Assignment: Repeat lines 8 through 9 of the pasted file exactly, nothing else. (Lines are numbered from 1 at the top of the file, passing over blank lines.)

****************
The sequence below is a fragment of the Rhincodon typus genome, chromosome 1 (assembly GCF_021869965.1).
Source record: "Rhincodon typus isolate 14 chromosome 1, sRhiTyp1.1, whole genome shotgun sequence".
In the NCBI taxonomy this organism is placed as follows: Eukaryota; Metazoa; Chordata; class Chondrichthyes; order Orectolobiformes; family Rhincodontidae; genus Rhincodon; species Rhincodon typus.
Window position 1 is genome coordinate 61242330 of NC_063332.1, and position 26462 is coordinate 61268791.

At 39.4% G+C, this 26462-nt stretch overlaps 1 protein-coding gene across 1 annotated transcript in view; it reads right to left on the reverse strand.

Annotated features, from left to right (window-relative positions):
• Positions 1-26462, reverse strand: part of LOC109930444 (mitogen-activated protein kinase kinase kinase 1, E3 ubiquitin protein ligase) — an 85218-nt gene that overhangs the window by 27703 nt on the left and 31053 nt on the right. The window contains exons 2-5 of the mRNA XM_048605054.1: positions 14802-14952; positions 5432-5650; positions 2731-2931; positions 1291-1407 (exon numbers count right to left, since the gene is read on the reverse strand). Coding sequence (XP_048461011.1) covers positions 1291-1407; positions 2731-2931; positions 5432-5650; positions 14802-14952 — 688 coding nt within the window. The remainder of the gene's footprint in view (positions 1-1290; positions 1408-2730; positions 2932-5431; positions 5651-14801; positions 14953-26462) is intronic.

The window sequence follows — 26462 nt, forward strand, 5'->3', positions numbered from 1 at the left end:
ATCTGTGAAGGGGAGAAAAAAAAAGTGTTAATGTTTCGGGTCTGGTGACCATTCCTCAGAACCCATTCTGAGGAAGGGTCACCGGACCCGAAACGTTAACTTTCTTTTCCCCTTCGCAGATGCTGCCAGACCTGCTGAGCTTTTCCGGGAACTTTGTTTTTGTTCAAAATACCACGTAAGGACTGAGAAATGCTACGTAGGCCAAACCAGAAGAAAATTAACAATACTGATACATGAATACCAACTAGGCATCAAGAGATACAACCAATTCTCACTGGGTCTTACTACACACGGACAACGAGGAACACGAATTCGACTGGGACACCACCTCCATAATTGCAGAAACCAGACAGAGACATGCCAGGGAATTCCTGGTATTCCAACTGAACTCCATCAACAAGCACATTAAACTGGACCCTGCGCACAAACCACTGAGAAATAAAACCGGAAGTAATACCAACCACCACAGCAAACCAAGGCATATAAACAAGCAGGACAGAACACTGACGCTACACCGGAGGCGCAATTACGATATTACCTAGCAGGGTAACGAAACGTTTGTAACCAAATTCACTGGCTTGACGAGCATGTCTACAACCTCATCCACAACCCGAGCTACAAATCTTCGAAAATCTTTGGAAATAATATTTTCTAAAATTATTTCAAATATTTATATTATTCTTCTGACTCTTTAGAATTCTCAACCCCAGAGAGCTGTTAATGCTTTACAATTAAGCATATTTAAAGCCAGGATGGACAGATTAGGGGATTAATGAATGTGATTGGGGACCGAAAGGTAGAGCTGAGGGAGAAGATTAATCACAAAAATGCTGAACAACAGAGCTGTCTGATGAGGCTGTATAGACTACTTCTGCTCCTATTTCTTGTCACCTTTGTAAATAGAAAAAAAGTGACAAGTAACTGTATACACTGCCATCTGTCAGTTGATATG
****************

The window sequence follows — 26462 nt, forward strand, 5'->3', positions numbered from 1 at the left end:
ATCTGTGAAGGGGAGAAAAAAAAAGTGTTAATGTTTCGGGTCTGGTGACCATTCCTCAGAACCCATTCTGAGGAAGGGTCACCGGACCCGAAACGTTAACTTTCTTTTCCCCTTCGCAGATGCTGCCAGACCTGCTGAGCTTTTCCGGGAACTTTGTTTTTGTTCAAAATACCACGTAAGGACTGAGAAATGCTACGTAGGCCAAACCAGAAGAAAATTAACAATACTGATACATGAATACCAACTAGGCATCAAGAGATACAACCAATTCTCACTGGGTCTTACTACACACGGACAACGAGGAACACGAATTCGACTGGGACACCACCTCCATAATTGCAGAAACCAGACAGAGACATGCCAGGGAATTCCTGGTATTCCAACTGAACTCCATCAACAAGCACATTAAACTGGACCCTGCGCACAAACCACTGAGAAATAAAACCGGAAGTAATACCAACCACCACAGCAAACCAAGGCATATAAACAAGCAGGACAGAACACTGACGCTACACCGGAGGCGCAATTACGATATTACCTAGCAGGGTAACGAAACGTTTGTAACCAAATTCACTGGCTTGACGAGCATGTCTACAACCTCATCCACAACCCGAGCTACAAATCTTCGAAAATCTTTGGAAATAATATTTTCTAAAATTATTTCAAATATTTATATTATTCTTCTGACTCTTTAGAATTCTCAACCCCAGAGAGCTGTTAATGCTTTACAATTAAGCATATTTAAAGCCAGGATGGACAGATTAGGGGATTAATGAATGTGATTGGGGACCGAAAGGTAGAGCTGAGGGAGAAGATTAATCACAAAAATGCTGAACAACAGAGCTGTCTGATGAGGCTGTATAGACTACTTCTGCTCCTATTTCTTGTCACCTTTGTAAATAGAAAAAAAGTGACAAGTAACTGTATACACTGCCATCTGTCAGTTGATATG